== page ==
Phrases like “religious obscurantism,” “political authoritarianism,” and “fetters that hinder the progress of our society” bring a sense of nostalgia for a bygone era. Any comrade would lovingly remember these loaded phrases, transporting one back to the heydays of communism. One look at the section “Religion” on the Sarita magazine’s website reveals its animus against Hinduism and Hindu society. Take a look at this random selection of titles : “Kavadiyas, the bearer of superstitious traditions,” “The Illusions of (Hindu) Pandits,” “A Fearful society under the weight of obscure (Hindu) customs,” “Vaastu, a charade of (Hindu) religion,” “The Evil Spell of Dharma,” and “Money-making in the name of GharWapasi”.
In short, every aspect of Hinduism is viciously attacked. Timeless and sacred religious treks like “Kavad Yatra” are slandered and presented as social nuisance. Needless to say, nothing is said of Islamic extremism, Christian fundamentalism, or the obscurantism in other religious groups. Most of the articles just whitewash Islamic crimes.
Readers of English media are now used to anti-Hindu terminology couched in “atheist” and “secular” phrases. However, the Hindi language articles in Sarita are nakedly anti-Hindu with a language vicious enough to be worthy of any racist publication. In all its publications, Delhi Press is consistent in its animosity towards anything Hindu. It is an extreme Left/Marxist publishing house with a clear ideological agenda.
The frightening aspect is that it caters to a wide range of audiences starting from kindergarten to adults. That no serious academic objection has been made against such a deeply motivated ideological publishing house so far tells how far leftist ideas and propaganda have penetrated Indian society.
Expanding the Reach of the Left
Of late, Delhi Press has embarked on further expansion. It is constantly acquiring old magazines, reviving old ones, and starting new publishing ventures.
In the 21st century, this should raise doubts. Print magazines are unviable economically, and print readership is declining by the day. Many print magazines are shutting shop. And so, in such a dismal scenario, it is curious that Delhi Press is acquiring old magazines on the brink of collapse, like two Kannada language magazines, Nimmellara Manasa and Butti,[iii] or reviving the long defunct magazine like The Caravan.
In this light, it does compel one to think of explanations like foreign funding coupled with ideological sponsorship, aimed at damaging the majority culture and society. Anyone who is familiar with Breaking India by Rajiv Malhotra and Aravindan Neelakandan would recognize such a threat.
Moreover, the recent acquisitions and talks of Delhi Press make no market sense. The company is not listed on the stock market. It does not sell shares as “it will then become answerable to shareholders and would have to generate profits.”[iv] The reason given behind this unwise market decision is that the “company values its independence.” Which does make sense from its perspective. But the counter question arises: What is this “independence” that Delhi Press is talking about? Is it ideological or merely principled journalism? And even if one accepts the principled bit, how is it managing to keep the ship afloat in these dire times? Keep in mind that Delhi Press publications are all low-priced, barely breaking even. The Caravan especially is not profit making.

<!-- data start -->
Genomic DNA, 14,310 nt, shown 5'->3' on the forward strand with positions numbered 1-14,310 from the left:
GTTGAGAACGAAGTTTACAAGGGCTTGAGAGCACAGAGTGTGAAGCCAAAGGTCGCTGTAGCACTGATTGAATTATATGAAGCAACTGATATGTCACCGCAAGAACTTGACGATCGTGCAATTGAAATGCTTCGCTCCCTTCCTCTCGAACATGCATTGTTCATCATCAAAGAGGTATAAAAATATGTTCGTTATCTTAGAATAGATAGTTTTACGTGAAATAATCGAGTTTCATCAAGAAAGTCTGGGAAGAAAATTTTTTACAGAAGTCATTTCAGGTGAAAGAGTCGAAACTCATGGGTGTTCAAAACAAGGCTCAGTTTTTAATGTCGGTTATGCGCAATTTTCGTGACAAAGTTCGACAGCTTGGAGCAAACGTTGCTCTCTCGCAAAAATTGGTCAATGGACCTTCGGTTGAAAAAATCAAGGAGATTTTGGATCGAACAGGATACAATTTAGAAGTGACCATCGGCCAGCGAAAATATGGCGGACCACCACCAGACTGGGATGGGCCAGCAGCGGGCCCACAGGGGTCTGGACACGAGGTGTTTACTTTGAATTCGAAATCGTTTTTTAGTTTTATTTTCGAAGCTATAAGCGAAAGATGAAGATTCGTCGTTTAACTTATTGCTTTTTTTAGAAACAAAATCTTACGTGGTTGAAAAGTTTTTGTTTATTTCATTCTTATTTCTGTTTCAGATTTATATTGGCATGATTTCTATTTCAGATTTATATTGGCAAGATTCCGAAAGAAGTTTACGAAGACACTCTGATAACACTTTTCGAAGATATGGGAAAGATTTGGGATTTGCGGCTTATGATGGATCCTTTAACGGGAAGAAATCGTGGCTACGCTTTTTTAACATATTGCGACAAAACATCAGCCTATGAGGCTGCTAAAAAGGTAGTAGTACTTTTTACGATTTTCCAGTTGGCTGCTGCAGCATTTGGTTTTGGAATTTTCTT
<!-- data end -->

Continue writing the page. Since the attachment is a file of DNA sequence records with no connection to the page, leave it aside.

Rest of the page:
Delhi Press is one the largest and the only big, stand-alone magazine publishing group in India with a combined readership of over 35 million. Other giants in the business-like the India Today Group, Vikatan Group, and Malayala Manorama Group are in other businesses besides publishing magazines. Most of them finance their magazines by other profit-making enterprises. Delhi Press is the sole exception.[v]
Delhi Press claims that its business model is a combination of subscription and advertising with 60 per cent revenues coming from advertising and 40 per cent from subscriptions.[vi] With most of its magazines barely breaking even and the subscription numbers of the profit-making ones sharply plummeting, it defies belief that the group is in an expansion mode, with a stated goal of acquiring 50 titles soon. It currently has 36 in its kitty.
Its ideological history of leaning to the left; its standalone magazine publishing group status; its current expansion mode; its low-prices and its habit of acquiring sinking titles; and the fact that most of the positive developments for the Group occurred in the torrid years of the decade-long UPA regime, leads us to only one conclusion: that Delhi Press is an anti-Hindu group with powerful patrons who have a vested interest in destabilizing if not destroying Hindu society and culture.
The next part of this series will examine the ideological and other stances of The Caravan magazine which was relaunched in 2010.